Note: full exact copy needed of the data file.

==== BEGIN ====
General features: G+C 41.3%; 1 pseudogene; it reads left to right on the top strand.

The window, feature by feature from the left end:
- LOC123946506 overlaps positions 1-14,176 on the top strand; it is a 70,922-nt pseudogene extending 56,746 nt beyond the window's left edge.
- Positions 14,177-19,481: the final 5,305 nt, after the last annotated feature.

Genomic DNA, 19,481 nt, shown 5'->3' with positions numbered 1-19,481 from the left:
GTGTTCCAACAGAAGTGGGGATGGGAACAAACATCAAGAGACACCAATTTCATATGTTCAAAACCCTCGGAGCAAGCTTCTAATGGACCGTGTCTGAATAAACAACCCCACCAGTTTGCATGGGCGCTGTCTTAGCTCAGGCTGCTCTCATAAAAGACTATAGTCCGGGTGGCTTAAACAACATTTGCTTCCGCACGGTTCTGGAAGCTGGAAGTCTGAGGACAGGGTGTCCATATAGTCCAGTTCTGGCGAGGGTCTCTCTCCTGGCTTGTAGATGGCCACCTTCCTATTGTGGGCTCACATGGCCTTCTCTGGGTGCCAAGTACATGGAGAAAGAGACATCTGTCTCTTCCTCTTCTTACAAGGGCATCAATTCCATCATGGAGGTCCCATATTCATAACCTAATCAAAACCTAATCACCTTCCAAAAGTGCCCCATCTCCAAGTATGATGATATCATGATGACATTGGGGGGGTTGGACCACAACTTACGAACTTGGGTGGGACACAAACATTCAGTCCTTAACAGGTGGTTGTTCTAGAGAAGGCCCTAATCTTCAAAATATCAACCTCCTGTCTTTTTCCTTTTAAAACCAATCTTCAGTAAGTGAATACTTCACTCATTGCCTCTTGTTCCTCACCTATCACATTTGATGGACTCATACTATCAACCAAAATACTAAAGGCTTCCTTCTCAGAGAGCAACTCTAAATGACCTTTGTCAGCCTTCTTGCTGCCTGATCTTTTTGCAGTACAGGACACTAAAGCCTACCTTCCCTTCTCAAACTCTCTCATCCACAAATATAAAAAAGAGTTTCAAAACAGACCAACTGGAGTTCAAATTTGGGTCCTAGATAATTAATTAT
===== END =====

General features: G+C 41.3%; 1 pseudogene; it reads left to right on the top strand.

The window, feature by feature from the left end:
- LOC123946506 overlaps positions 1-14,176 on the top strand; it is a 70,922-nt pseudogene extending 56,746 nt beyond the window's left edge.
- Positions 14,177-19,481: the final 5,305 nt, after the last annotated feature.

Genomic DNA, 19,481 nt, shown 5'->3' with positions numbered 1-19,481 from the left:
GTGTTCCAACAGAAGTGGGGATGGGAACAAACATCAAGAGACACCAATTTCATATGTTCAAAACCCTCGGAGCAAGCTTCTAATGGACCGTGTCTGAATAAACAACCCCACCAGTTTGCATGGGCGCTGTCTTAGCTCAGGCTGCTCTCATAAAAGACTATAGTCCGGGTGGCTTAAACAACATTTGCTTCCGCACGGTTCTGGAAGCTGGAAGTCTGAGGACAGGGTGTCCATATAGTCCAGTTCTGGCGAGGGTCTCTCTCCTGGCTTGTAGATGGCCACCTTCCTATTGTGGGCTCACATGGCCTTCTCTGGGTGCCAAGTACATGGAGAAAGAGACATCTGTCTCTTCCTCTTCTTACAAGGGCATCAATTCCATCATGGAGGTCCCATATTCATAACCTAATCAAAACCTAATCACCTTCCAAAAGTGCCCCATCTCCAAGTATGATGATATCATGATGACATTGGGGGGGTTGGACCACAACTTACGAACTTGGGTGGGACACAAACATTCAGTCCTTAACAGGTGGTTGTTCTAGAGAAGGCCCTAATCTTCAAAATATCAACCTCCTGTCTTTTTCCTTTTAAAACCAATCTTCAGTAAGTGAATACTTCACTCATTGCCTCTTGTTCCTCACCTATCACATTTGATGGACTCATACTATCAACCAAAATACTAAAGGCTTCCTTCTCAGAGAGCAACTCTAAATGACCTTTGTCAGCCTTCTTGCTGCCTGATCTTTTTGCAGTACAGGACACTAAAGCCTACCTTCCCTTCTCAAACTCTCTCATCCACAAATATAAAAAAGAGTTTCAAAACAGACCAACTGGAGTTCAAATTTGGGTCCTAGATAATTAATTAT